Location: Whitby, Ontario, Canada

Born in Malta but in Canada since age 5. Has written three books and presently does several columns about wine and food for various magazines.

Sunday, July 18, 2010

This IS a Birthday Party: Mouton Cadet Turns Eighty!!

Mouton Cadet: The Beginnings
If you fancy yourself as a knowledgeable wine person, the names "Mouton" and "Rothschild" are not only immediately familiar but also synonymous with the finest of wines. Mouton was a favourite of Thomas Jefferson and later became a part of the Rothschild family. It was classed as a Second Growth in the 1855 Classification of Bordeaux Wines. Baron Philippe de Rothschild inherited the chateau in 1922 and proceeded to work tirelessly to change the status------succeeding in doing so in 1973 when Mouton was upgraded to First Growth standing along with Lafite, Latour, Haut-Brion and Margaux.
The vintages of 1928 and 1929 were legendary but the 1930 was not as great. The wine was used to develop a new brand called Mouton Cadet. It was successful enough to be repeated the next year and so on with only the Second World War interfering. After the war the brand was resurrected and as the years progressed, Mouton Cadet went through several incarnations developing a white Bordeaux, several reserves and a rose. Initially is was an AOC Pauillac then became an AOC Bordeaux. Now with the 80th Birthday Celebrations, the wine has gone full circle and is once again an AOC Pauillac with the special anniversary issue having the original 1930 label.
The Party
With the delicious appetizers came a new Rothschild Blanc de Blancs Non- Vintage Champagne from houses Mouton, Lafite and Clark. The wine was magnificent with tiny tiny bubbles that seemed to last forever. The taste was a mastery of elegance with subtle tastes of apple and pear along with hints of exotic fruit coming to a clean and refreshing finish. It went very well with the appetizers.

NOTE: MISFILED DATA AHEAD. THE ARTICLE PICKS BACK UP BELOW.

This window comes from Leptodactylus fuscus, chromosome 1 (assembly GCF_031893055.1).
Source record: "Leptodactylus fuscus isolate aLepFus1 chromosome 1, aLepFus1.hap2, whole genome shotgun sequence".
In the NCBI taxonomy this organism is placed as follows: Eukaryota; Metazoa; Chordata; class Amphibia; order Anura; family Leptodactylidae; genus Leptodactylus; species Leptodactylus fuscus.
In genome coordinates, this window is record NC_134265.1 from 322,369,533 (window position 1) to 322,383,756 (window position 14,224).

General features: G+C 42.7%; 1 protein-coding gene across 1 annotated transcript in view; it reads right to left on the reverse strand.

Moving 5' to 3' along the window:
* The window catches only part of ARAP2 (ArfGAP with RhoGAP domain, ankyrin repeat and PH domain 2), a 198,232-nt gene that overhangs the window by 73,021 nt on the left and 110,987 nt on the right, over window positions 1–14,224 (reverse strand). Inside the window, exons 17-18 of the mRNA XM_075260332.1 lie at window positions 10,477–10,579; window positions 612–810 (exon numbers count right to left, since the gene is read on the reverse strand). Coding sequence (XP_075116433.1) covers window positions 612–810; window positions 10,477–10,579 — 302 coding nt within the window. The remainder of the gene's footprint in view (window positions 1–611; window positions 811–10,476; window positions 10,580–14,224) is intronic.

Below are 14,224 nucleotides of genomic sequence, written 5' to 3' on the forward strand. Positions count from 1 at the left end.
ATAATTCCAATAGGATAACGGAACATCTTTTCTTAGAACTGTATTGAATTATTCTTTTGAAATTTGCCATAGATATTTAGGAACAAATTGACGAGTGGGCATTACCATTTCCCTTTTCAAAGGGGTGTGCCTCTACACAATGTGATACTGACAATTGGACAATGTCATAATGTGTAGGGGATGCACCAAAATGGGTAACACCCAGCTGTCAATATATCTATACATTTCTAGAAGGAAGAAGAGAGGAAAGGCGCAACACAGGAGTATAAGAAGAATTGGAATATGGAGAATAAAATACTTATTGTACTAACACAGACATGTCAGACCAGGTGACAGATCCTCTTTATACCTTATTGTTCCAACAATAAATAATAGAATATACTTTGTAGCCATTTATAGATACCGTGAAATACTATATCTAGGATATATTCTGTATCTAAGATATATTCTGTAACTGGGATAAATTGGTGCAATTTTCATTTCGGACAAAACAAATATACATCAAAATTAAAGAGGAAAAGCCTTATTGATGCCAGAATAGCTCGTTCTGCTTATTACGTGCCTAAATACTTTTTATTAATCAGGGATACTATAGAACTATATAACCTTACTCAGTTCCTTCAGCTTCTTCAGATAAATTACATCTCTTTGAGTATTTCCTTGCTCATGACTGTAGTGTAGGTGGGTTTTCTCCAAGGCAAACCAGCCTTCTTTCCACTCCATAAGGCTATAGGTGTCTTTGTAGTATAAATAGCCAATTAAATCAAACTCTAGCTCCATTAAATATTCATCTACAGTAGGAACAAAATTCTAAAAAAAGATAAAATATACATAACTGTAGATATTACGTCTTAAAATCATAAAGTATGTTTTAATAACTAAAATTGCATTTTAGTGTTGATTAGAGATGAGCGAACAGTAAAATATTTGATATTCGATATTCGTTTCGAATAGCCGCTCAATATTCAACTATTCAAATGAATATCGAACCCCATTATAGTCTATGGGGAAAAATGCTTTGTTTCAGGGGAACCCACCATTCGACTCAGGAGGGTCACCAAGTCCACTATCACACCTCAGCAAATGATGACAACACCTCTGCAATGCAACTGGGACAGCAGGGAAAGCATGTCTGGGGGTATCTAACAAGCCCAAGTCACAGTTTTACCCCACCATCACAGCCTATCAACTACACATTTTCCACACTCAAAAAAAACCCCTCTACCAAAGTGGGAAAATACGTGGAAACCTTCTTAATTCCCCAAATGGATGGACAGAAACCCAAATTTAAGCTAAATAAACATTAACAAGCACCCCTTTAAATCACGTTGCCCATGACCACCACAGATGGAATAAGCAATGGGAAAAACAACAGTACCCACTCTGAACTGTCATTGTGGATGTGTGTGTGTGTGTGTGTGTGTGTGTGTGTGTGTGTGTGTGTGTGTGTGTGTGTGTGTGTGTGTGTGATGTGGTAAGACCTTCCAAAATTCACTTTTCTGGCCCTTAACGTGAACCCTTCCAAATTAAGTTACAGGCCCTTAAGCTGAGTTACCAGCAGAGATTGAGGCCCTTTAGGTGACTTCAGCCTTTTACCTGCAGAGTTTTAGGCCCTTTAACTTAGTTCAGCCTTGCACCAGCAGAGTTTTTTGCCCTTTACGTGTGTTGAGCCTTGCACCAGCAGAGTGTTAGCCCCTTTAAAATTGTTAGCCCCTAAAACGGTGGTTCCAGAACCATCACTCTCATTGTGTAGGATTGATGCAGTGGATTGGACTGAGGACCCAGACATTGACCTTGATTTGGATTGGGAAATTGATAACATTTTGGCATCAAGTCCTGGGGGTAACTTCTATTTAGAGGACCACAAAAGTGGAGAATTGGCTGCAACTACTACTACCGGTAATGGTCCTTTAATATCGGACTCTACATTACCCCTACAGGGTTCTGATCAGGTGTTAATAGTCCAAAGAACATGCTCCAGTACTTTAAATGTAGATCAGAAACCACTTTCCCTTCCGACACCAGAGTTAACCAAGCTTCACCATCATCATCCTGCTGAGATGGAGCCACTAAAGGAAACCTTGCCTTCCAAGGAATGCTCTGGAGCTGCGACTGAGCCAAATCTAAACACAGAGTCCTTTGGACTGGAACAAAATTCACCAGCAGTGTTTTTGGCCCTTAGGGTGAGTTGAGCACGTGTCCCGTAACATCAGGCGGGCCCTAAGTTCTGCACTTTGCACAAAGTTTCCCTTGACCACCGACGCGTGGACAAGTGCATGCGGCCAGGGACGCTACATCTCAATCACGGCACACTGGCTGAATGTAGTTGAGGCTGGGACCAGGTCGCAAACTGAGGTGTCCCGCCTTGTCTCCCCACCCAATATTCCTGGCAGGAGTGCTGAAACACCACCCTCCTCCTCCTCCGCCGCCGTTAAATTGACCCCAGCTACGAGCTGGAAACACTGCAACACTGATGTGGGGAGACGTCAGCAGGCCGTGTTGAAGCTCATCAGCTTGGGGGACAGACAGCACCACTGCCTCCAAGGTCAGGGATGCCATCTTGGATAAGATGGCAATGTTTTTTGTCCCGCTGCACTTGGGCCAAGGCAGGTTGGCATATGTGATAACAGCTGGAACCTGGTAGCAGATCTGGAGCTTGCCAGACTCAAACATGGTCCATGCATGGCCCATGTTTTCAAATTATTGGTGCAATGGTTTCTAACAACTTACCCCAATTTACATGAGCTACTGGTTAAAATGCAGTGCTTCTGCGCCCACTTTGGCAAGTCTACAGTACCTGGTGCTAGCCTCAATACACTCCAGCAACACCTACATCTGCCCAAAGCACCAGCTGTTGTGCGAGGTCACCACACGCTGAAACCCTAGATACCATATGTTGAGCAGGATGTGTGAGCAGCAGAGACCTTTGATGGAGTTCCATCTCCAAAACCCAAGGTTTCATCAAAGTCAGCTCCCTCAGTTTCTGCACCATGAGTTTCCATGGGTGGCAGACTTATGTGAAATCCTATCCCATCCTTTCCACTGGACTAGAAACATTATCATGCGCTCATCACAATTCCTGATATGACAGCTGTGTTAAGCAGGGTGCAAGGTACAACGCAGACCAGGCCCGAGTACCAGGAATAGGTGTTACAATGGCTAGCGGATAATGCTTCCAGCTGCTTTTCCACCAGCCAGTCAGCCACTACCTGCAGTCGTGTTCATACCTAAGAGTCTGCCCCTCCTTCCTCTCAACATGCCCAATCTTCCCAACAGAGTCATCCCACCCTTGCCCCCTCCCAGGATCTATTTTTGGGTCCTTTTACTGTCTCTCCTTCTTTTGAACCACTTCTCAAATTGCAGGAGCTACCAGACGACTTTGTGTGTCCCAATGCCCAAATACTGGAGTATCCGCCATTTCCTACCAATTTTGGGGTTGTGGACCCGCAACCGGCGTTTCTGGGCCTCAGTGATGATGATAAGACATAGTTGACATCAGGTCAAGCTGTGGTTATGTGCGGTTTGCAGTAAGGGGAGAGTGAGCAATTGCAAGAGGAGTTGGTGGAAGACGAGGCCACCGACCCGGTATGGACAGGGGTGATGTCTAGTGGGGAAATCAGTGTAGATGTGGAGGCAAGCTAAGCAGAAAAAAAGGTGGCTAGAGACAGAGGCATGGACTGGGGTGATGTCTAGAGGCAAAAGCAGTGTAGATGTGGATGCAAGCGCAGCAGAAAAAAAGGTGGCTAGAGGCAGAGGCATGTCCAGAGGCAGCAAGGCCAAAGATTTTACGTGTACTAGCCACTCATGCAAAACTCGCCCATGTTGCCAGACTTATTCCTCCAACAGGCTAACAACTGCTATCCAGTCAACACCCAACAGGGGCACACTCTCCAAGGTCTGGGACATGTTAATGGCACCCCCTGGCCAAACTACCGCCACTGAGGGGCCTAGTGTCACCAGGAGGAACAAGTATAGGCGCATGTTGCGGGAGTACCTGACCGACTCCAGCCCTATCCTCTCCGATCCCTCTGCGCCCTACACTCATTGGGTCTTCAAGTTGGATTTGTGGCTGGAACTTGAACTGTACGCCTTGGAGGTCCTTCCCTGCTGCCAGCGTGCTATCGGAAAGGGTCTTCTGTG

First Course
Green and White Asparagus Risotto with a seared scallop and carrot reduction was delicious with the Mouton Cadet Graves Blanc Reserve. This white wine exhibited an initial citrus with a touch of herbal qualities with nasal hints of figs and flowers as the wine remained in the glass. The wine had a pleasant mouth feel with a pleasant lemon acid finish. Great with the meal!
Main Course
The Mouton Cadet Limited Edition 2006 AOC Pauillac came in the original blend that Baron Philippe had prepared in 1930 (43% Cabernet Sauvignon, 25% Cabernet Franc and 22% Merlot). It was served with Rack of Lamb, Potato Mash and Vegetables. The wine had a nose of black fruit (black cherries, plums,figs) with a round and soft velvety palate with a hint of anise at the finish. Ideal with the traditional accompaniment, it would have also sufficed well with the next course.
Cheese Tray Of Hard Cheeses
I have this thing for hard, salty cheese but when you combine them with a great vintage such as 1978 and a superb wine Chateau Mouton Rothschild 1978, then you have something really precious. The wine went very well with the tray of three varieties of hard salty cheese. The wine by itself was supple and elegant with vanilla, cherry and red berry notes. It was supple on the palate with strength left to carry it for some time yet. Delicious by itself, it came into its own with the cheese. The residual sweetness and soft tannins (what was left) was amazing.
I mentioned that I still had several bottles of this wine left in my cellar and everyone laughed thinking I was joking. I wasn't !!
Simplicity in desserts brings out the best in wine accompaniments. The Strawberry Shortcake fill with Vanilla Bean Custard was nice enough on its own but bring into the picture a 2007 Mouton Cadet Sauternes Reserve and the melding was divine.
The wine by itself had nasal qualities of apricot, honey, fig, peach with a palate that was silky smooth with a great sugar/acid balance with enough acid to tame the creamy texture of the custard. Lovely!
When one has an evening such as this what would one highlight? The venue which was chosen because Carlu was the artist chosen by Baron Philippe to develop his first Mouton label? Was it the fine meal? Maybe it was the fine wines? Or---maybe it was in meeting Julien de Rothschild himself and having him sign a Magnum of his 2006 Mouton Cadet for me? Still was it in meeting the large number of guests? The answer is of course: All Of The Above.
****I would like to acknowledge Philippe Dandurand Wines for its gracious invitation to this event. Philippe Dandurand Wines spans the entire country and is the largest wine focused company in Canada****